From the several pandemics generally called 'pestilences' three are historically recognized as due to plague, but only for the third pandemic of the 19th to 21st centuries AD there were microbiological evidences that the causing agent was the bacterium Yersinia pestis.
USA Today reports that federal officials say the government is meeting deadlines, testing systems and putting the infrastructure in place to get these online insurance marketplaces up and running. Also, Modern Healthcare reports that the National Association of Health Underwriters is urging extensive training for the exchange navigators.
Patients with two forms of leukemia, who currently have no viable treatment options, may benefit from existing drugs developed for different types of cancer, according to a study conducted by researchers at the Knight Cancer Institute at Oregon Health & Science University.
A particular tumor suppressor gene that fights cancer cells does more than clamp down on unabated cell division -- the hallmark of the disease -- it also can help make cells more fit by allowing them to fend off stress, says a University of Colorado Boulder study.
Adolescents are just as likely to consume too many calories at Subway as at McDonald's, a new study in Journal of Adolescent Health finds, despite the fact that they think Subway offers healthier food.
Research conducted by Xiao-Cheng Wu, MD, PhD, Associate Professor and Director of the Louisiana Tumor Registry at the LSU Health Sciences Center New Orleans School of Public Health, and colleagues, reports adolescents and young adults with cancer may be at higher risk for social isolation and that a substantial proportion of them have unmet social needs that could adversely affect their health.
People with higher levels of cadmium in their urine — evidence of chronic exposure to the heavy metal found in industrial emissions and tobacco smoke — appear to be nearly 3.5 times more likely to die of liver disease than those with lower levels, according to a study by Johns Hopkins scientists.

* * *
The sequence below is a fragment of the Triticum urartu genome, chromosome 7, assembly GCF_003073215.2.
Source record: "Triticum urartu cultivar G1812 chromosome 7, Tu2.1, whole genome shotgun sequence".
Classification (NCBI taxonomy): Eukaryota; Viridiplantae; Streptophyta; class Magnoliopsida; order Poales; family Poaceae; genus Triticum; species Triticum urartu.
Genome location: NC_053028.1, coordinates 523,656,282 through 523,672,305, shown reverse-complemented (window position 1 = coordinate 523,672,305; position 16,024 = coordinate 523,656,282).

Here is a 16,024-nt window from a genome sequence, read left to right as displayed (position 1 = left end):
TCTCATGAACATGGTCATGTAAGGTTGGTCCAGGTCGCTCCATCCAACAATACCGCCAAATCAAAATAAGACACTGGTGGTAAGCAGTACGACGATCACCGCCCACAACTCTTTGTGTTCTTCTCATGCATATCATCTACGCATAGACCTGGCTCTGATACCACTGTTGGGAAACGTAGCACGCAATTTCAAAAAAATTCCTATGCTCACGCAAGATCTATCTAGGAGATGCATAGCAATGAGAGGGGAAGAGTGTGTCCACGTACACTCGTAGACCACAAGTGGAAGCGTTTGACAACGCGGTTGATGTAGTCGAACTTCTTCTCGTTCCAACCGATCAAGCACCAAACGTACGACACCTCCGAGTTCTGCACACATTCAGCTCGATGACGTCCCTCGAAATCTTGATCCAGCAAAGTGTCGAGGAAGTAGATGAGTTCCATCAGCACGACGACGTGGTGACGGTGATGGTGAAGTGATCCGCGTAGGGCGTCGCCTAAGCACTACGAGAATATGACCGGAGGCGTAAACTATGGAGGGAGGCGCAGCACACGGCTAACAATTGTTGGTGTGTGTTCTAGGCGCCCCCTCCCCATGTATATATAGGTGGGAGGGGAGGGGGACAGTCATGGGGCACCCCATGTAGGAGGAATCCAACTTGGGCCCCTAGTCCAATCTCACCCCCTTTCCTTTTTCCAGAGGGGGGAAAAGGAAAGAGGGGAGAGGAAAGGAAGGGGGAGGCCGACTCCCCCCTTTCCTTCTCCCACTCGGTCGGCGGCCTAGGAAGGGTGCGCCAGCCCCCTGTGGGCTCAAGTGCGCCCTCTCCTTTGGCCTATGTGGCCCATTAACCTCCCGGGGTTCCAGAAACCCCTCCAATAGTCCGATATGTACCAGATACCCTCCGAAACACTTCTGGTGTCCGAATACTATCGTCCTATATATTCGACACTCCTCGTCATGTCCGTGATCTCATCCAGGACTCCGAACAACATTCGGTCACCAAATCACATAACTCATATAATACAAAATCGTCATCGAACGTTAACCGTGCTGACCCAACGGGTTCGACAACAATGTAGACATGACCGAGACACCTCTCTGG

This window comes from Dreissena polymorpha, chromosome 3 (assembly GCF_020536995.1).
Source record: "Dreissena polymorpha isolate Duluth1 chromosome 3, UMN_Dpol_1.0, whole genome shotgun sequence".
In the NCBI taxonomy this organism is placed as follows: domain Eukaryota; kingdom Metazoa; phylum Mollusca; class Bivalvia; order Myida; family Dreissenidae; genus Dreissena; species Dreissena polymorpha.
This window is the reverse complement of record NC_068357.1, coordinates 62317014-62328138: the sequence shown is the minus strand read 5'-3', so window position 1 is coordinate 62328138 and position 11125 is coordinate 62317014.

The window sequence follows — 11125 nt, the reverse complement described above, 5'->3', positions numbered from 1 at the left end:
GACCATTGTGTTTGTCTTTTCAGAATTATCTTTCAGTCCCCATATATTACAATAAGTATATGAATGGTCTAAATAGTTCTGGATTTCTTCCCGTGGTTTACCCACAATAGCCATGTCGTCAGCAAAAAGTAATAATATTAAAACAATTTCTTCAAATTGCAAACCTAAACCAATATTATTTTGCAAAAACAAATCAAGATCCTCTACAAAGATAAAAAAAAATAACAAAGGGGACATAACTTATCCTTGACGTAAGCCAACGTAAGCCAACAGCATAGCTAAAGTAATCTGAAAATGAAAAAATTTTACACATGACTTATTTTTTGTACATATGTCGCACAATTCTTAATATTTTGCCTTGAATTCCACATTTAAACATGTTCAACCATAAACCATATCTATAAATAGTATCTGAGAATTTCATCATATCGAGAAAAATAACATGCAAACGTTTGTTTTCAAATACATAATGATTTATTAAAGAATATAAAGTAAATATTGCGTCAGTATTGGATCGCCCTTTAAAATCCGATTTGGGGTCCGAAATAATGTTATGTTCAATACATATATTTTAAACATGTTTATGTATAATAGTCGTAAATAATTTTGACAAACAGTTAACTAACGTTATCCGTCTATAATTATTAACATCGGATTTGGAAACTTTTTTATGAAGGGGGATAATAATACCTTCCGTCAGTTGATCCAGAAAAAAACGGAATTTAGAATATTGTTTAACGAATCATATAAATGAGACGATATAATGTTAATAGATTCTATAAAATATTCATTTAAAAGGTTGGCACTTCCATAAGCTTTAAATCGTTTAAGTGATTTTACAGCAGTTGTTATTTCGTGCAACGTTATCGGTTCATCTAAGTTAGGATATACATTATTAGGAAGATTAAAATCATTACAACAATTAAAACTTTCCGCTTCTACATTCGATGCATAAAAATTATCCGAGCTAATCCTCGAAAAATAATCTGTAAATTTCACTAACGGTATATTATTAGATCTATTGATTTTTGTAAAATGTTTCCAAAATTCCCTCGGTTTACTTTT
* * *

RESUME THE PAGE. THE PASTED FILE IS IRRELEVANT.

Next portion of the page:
Innovative projects including: smart-phone test and tracking systems for infectious diseases; fibre optic probes that can monitor people's condition in intensive care; and in-home sensors that can relay patient information to doctors immediately, have benefitted from a -32 million investment.
Health risks are real and ever-changing, especially while traveling abroad. The bird flu, for example, has been in the news recently for taking four more lives, bringing the total deaths to 31.
John Theurer Cancer Center at Hackensack University Medical Center, one of the nation's top 50 cancer centers, will host its Ninth Annual Neuro-Oncology Symposium on Friday, May 17th from 8:00am-1:00pm. Experts from MD Anderson, Memorial Sloan Kettering Cancer Center, Penn State Milton S. Hershey Medical Center, and the Cleveland Clinic will present advances in multidisciplinary care for cancers of the central nervous system.
Walter and Eliza Hall Institute researcher Professor Terry Speed has been elected as a Fellow of the Royal Society, the UK's national academy promoting excellence in science.
The Healthcare Technology Safety Institute (HTSI) — a program of the Association for the Advancement of Medical Instrumentation Foundation, Arlington, Va. — will receive the GE Healthcare-AACN Pioneering Spirit Award.
Globus Medical, Inc. (NYSE: GMED), a leading spinal implant manufacturer, today announced the launch of FORTIFY I, an expandable corpectomy spacer with integrated screws for further stability in addition to supplemental fixation.
The offspring of parents who were addicted to drugs or alcohol are more likely to be depressed in adulthood, according to a new study by University of Toronto researchers.
The Lupus Foundation of America and lupus organizations around the globe are rallying together on May 10, World Lupus Day, to urge action and raise awareness of lupus, a mysterious and devastating disease that ravages different parts of the body.
Children born with rare, inherited conditions known as Congenital Disorders of Glycosylation, or CDG, have mutations in one of the many enzymes the body uses to decorate its proteins and cells with sugars.
The Wall Street Journal writes how the health law's coverage expansions could provide entrepreneurs with a new source for health coverage.
More than 80 per cent of youth who die by suicide had some form of contact with the health care system in the year before their death, according to a new study from St. Michael's Hospital.
People who experience warmer, more upbeat emotions may have better physical health because they make more social connections, according to a new study published in Psychological Science, a journal of the Association for Psychological Science.
Different brain areas are activated when we choose to suppress an emotion, compared to when we are instructed to inhibit an emotion, according a new study from the UCL Institute of Cognitive Neuroscience and Ghent University.